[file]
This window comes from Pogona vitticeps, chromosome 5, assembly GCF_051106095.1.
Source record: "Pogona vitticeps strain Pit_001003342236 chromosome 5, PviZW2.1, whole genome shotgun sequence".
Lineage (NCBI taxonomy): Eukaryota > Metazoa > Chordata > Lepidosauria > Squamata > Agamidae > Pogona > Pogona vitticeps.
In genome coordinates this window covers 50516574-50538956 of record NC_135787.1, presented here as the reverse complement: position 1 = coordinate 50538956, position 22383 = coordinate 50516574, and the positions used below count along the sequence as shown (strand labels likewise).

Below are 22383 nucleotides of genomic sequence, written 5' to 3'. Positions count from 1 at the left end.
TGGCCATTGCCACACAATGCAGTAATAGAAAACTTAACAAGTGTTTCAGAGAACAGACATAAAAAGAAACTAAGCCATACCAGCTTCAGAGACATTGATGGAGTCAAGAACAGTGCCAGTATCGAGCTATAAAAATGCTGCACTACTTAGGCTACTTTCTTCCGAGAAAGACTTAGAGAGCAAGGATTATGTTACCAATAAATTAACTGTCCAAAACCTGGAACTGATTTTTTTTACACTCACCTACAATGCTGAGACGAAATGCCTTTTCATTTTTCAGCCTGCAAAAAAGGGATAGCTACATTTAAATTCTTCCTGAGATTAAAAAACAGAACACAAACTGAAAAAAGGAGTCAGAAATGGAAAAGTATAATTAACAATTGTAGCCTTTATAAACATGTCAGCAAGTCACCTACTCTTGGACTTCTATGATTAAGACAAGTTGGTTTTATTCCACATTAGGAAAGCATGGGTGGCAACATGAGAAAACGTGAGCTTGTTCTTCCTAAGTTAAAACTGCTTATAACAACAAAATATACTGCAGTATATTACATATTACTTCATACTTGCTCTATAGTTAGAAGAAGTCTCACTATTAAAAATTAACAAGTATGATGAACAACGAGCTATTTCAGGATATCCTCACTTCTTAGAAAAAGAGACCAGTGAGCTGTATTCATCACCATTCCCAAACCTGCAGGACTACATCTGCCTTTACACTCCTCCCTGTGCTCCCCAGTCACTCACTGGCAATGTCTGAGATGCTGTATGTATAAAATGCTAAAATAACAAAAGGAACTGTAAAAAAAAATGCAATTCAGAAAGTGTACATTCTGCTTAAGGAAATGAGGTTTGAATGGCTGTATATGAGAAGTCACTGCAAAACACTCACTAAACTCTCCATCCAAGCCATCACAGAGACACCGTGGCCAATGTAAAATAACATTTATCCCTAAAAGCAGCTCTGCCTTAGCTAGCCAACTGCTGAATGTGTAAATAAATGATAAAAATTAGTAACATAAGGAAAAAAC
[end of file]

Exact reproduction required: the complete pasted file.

This window comes from Pogona vitticeps, chromosome 5, assembly GCF_051106095.1.
Source record: "Pogona vitticeps strain Pit_001003342236 chromosome 5, PviZW2.1, whole genome shotgun sequence".
Lineage (NCBI taxonomy): Eukaryota > Metazoa > Chordata > Lepidosauria > Squamata > Agamidae > Pogona > Pogona vitticeps.
In genome coordinates this window covers 50516574-50538956 of record NC_135787.1, presented here as the reverse complement: position 1 = coordinate 50538956, position 22383 = coordinate 50516574, and the positions used below count along the sequence as shown (strand labels likewise).

Below are 22383 nucleotides of genomic sequence, written 5' to 3'. Positions count from 1 at the left end.
TGGCCATTGCCACACAATGCAGTAATAGAAAACTTAACAAGTGTTTCAGAGAACAGACATAAAAAGAAACTAAGCCATACCAGCTTCAGAGACATTGATGGAGTCAAGAACAGTGCCAGTATCGAGCTATAAAAATGCTGCACTACTTAGGCTACTTTCTTCCGAGAAAGACTTAGAGAGCAAGGATTATGTTACCAATAAATTAACTGTCCAAAACCTGGAACTGATTTTTTTTACACTCACCTACAATGCTGAGACGAAATGCCTTTTCATTTTTCAGCCTGCAAAAAAGGGATAGCTACATTTAAATTCTTCCTGAGATTAAAAAACAGAACACAAACTGAAAAAAGGAGTCAGAAATGGAAAAGTATAATTAACAATTGTAGCCTTTATAAACATGTCAGCAAGTCACCTACTCTTGGACTTCTATGATTAAGACAAGTTGGTTTTATTCCACATTAGGAAAGCATGGGTGGCAACATGAGAAAACGTGAGCTTGTTCTTCCTAAGTTAAAACTGCTTATAACAACAAAATATACTGCAGTATATTACATATTACTTCATACTTGCTCTATAGTTAGAAGAAGTCTCACTATTAAAAATTAACAAGTATGATGAACAACGAGCTATTTCAGGATATCCTCACTTCTTAGAAAAAGAGACCAGTGAGCTGTATTCATCACCATTCCCAAACCTGCAGGACTACATCTGCCTTTACACTCCTCCCTGTGCTCCCCAGTCACTCACTGGCAATGTCTGAGATGCTGTATGTATAAAATGCTAAAATAACAAAAGGAACTGTAAAAAAAAATGCAATTCAGAAAGTGTACATTCTGCTTAAGGAAATGAGGTTTGAATGGCTGTATATGAGAAGTCACTGCAAAACACTCACTAAACTCTCCATCCAAGCCATCACAGAGACACCGTGGCCAATGTAAAATAACATTTATCCCTAAAAGCAGCTCTGCCTTAGCTAGCCAACTGCTGAATGTGTAAATAAATGATAAAAATTAGTAACATAAGGAAAAAAC